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GEORGE TOWN, April 26 ― Nine-year-old Maeghan Arlene Ooi loves to cook and bake, so, when schools were closed for the movement control order (MCO), it was the best time for her to indulge in her hobby.
The Primary Three student has baked many things with the help of her mother, and even tried cooking her family’s meals.
She was so enthusiastic about baking that she got her mother, Christina Cheng, to make a video of her demonstrating how to make sausage buns.
“I want to set up my own YouTube channel one day, I am waiting for my mother to help me set it up so I can make baking and cooking videos,” she said.
She said the sausage buns she made the other day came out perfect except for five that were burnt to a crisp because her mother experimented with it.
“I made turtle shapes and my mom burnt it. So some of my sausage buns terbakar because of her,” she said.
The jovial girl, who is an only child, said it was fun to bake and that she hoped to one day become a celebrity chef like those she frequently watched online.
So far, she has tried her hands at making red velvet cake, chicken pie, pizza, mochi, dumplings and spaghetti.
“Next, I want to try making cupcakes, doughnuts and I want to make more red velvet cake because it is so yummy,” she said.
Ooi is not alone in the pursuit, however, as breadmaking and home baking have become a worldwide phenomenon among those stuck at home due to measures countries have taken to try and contain the coronavirus disease (Covid-19) pandemic.
Even celebrity chefs around the world, such as Jamie Oliver, have shared home baking recipes and easy bread making recipes tailored for beginners.
However, this is not only a trend born out of boredom but also of necessity, such as the case of Elvina Fernandez.
The 33-year-old is accustomed to having bread at home and said she could even eat it for every meal, from breakfast to dinner to tea breaks.
So, she was understandably dismayed when she could not find her favourite Gardenia bread in the first week of the MCO.
Desperation prompted her to try making her own bread by following a recipe online but the first attempt didn’t turn out well.
“So I thought, ‘OK, let’s invest in a breadmaker.’ We couldn’t go to a store so we went online to look for one and found one for just RM159,” she said.
Armed with her new bread maker, she tried making different types of bread starting with the basic white loaf, before moving on to experiment with sweet bread and adding honey, milk and even fruits.
Due to the scarcity of ingredients at the local grocery store, however, the corporate communications assistant manager ordered bread flour, yeast and bread knife online.
Now that her bread was turning out well, she was trying even more recipes and giving some to her friends.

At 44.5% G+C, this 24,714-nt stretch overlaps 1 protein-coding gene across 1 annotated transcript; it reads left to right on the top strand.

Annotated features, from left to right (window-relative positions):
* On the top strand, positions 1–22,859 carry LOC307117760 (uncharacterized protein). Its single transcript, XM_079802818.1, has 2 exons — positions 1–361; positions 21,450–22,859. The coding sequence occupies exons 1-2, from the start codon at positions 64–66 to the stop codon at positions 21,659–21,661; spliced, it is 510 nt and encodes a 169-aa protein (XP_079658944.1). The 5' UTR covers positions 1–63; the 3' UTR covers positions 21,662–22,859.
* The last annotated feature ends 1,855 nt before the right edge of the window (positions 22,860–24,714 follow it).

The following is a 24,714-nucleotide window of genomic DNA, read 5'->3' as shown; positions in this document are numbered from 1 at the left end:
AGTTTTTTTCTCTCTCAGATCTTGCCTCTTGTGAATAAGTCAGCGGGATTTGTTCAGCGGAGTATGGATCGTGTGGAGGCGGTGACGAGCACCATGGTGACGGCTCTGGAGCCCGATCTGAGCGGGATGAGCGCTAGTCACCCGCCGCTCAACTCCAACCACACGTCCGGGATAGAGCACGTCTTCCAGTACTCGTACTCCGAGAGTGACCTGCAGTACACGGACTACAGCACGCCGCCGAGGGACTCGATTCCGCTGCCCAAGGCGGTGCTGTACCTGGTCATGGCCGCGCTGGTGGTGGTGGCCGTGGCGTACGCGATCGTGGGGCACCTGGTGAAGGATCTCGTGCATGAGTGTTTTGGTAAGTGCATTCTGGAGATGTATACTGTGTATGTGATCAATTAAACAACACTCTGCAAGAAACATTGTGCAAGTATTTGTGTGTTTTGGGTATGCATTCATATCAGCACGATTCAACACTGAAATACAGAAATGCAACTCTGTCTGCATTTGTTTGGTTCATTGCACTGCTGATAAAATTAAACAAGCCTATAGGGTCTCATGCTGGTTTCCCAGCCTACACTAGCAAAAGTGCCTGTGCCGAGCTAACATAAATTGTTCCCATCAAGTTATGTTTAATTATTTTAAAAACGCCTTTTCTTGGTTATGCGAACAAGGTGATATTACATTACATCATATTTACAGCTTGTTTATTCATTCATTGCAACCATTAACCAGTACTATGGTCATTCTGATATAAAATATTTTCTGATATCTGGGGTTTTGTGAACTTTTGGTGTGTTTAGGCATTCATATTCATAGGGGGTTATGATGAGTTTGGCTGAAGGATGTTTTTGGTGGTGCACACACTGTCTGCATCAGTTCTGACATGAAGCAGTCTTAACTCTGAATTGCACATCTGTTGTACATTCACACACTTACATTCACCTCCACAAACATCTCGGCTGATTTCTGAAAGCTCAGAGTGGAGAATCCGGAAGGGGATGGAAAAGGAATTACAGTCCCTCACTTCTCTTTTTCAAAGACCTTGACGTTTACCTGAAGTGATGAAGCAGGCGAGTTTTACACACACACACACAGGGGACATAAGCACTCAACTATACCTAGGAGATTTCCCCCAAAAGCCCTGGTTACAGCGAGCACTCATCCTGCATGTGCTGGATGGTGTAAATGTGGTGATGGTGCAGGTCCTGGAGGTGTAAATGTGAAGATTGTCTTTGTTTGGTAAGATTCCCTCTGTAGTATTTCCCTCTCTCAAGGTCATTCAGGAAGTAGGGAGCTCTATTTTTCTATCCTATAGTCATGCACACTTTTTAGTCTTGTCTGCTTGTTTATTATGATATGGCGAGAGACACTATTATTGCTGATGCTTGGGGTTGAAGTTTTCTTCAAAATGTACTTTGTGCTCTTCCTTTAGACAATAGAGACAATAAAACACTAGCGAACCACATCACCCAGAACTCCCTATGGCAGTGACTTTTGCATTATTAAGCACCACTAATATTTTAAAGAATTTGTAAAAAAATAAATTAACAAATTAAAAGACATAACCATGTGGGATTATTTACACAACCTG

“To be honest, if the MCO didn’t happen, I would be too busy working to do this,” she said.
Baking is often considered an escape from the daily stresses of life and for Ainun Mazna Abdul Mutalip, it was relaxing to bake something from scratch.
The training supervisor has been making more local kuih and baking during the MCO than previously.
“I would usually cook on weekends but I won’t bake or make all these additional kuih and cakes,” she said.
To stave off boredom and to release the stresses of working from home during the MCO, she made local kuih such as seri muka, kuih sago, kuih keria, cekodok and baked cakes like sugee cake and banana cake.
Once, her mother had prepared the dough to make cekodok but Ainun converted it by adding other ingredients and baked it into banana cake.
“I love baking, it is relaxing for me so even after I come back from work in the evenings, I wouldn’t mind baking something to de-stress,” she said.
Similarly for lawyer-turned-entrepreneur Sandesh Kabir, baking was a great way to de-stress and relax.
“Nothing like kneading dough to take away the stress. It’s good to experiment and keep your mind off what’s going on outside,” he said.
He started baking last year but, due to the MCO, he found more time to refine his baking skills and got into making specialty breads.
“I’m learning to cut the amount of ingredients that goes into my baking. Less sugar and butter So I started on sourdoughs. It’s less about cost and convenience and all about health to me,” he said.
Breadmaking may sound like a daunting task but Debbie Pereira still pushed herself to learn how to do it when she couldn’t find any mass-produced bread at the shops in her neighbourhood during the MCO.
She was surprised that she could now bake her own bread after using the time she had during MCO to try out different recipes using different ingredients.
She admitted that like other new bakers she made mistakes like burning yeast and using the wrong flour for bread making.
“I did feel angry and frustrated, but can’t give up, otherwise, no bread,”
“Plus making bread allows you to vent some frustrations, you can ‘punch’ the dough,” she said.
When asked if she would continue baking even after MCO has lifted, Debbie said she would if she had the time.